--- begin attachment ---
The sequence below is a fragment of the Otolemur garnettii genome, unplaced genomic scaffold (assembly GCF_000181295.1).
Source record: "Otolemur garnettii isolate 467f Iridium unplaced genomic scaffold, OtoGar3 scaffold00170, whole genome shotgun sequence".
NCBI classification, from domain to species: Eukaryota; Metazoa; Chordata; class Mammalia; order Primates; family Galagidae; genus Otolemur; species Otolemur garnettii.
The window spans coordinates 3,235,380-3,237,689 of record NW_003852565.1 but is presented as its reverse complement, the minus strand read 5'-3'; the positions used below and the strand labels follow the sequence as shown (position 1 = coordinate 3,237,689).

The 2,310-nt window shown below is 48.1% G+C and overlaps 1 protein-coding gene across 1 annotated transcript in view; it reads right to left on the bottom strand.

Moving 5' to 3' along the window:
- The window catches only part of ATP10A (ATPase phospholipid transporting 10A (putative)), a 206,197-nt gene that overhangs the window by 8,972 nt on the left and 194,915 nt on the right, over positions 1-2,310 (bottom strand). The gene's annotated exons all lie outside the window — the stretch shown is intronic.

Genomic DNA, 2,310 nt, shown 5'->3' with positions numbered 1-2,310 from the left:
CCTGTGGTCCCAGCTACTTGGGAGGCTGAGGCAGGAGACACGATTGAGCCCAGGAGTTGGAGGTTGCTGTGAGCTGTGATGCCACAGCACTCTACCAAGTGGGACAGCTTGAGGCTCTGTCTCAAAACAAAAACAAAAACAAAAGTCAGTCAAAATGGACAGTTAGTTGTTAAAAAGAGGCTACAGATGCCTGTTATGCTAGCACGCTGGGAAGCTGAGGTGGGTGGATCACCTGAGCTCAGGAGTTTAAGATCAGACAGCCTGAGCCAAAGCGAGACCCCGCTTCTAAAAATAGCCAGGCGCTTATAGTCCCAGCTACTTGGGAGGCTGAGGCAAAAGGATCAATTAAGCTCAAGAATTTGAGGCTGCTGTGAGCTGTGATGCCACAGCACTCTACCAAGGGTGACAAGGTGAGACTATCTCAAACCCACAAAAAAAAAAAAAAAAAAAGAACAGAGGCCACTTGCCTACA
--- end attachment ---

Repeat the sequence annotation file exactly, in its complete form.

The sequence below is a fragment of the Otolemur garnettii genome, unplaced genomic scaffold (assembly GCF_000181295.1).
Source record: "Otolemur garnettii isolate 467f Iridium unplaced genomic scaffold, OtoGar3 scaffold00170, whole genome shotgun sequence".
NCBI classification, from domain to species: Eukaryota; Metazoa; Chordata; class Mammalia; order Primates; family Galagidae; genus Otolemur; species Otolemur garnettii.
The window spans coordinates 3,235,380-3,237,689 of record NW_003852565.1 but is presented as its reverse complement, the minus strand read 5'-3'; the positions used below and the strand labels follow the sequence as shown (position 1 = coordinate 3,237,689).

The 2,310-nt window shown below is 48.1% G+C and overlaps 1 protein-coding gene across 1 annotated transcript in view; it reads right to left on the bottom strand.

Moving 5' to 3' along the window:
- The window catches only part of ATP10A (ATPase phospholipid transporting 10A (putative)), a 206,197-nt gene that overhangs the window by 8,972 nt on the left and 194,915 nt on the right, over positions 1-2,310 (bottom strand). The gene's annotated exons all lie outside the window — the stretch shown is intronic.

Genomic DNA, 2,310 nt, shown 5'->3' with positions numbered 1-2,310 from the left:
CCTGTGGTCCCAGCTACTTGGGAGGCTGAGGCAGGAGACACGATTGAGCCCAGGAGTTGGAGGTTGCTGTGAGCTGTGATGCCACAGCACTCTACCAAGTGGGACAGCTTGAGGCTCTGTCTCAAAACAAAAACAAAAACAAAAGTCAGTCAAAATGGACAGTTAGTTGTTAAAAAGAGGCTACAGATGCCTGTTATGCTAGCACGCTGGGAAGCTGAGGTGGGTGGATCACCTGAGCTCAGGAGTTTAAGATCAGACAGCCTGAGCCAAAGCGAGACCCCGCTTCTAAAAATAGCCAGGCGCTTATAGTCCCAGCTACTTGGGAGGCTGAGGCAAAAGGATCAATTAAGCTCAAGAATTTGAGGCTGCTGTGAGCTGTGATGCCACAGCACTCTACCAAGGGTGACAAGGTGAGACTATCTCAAACCCACAAAAAAAAAAAAAAAAAAAGAACAGAGGCCACTTGCCTACA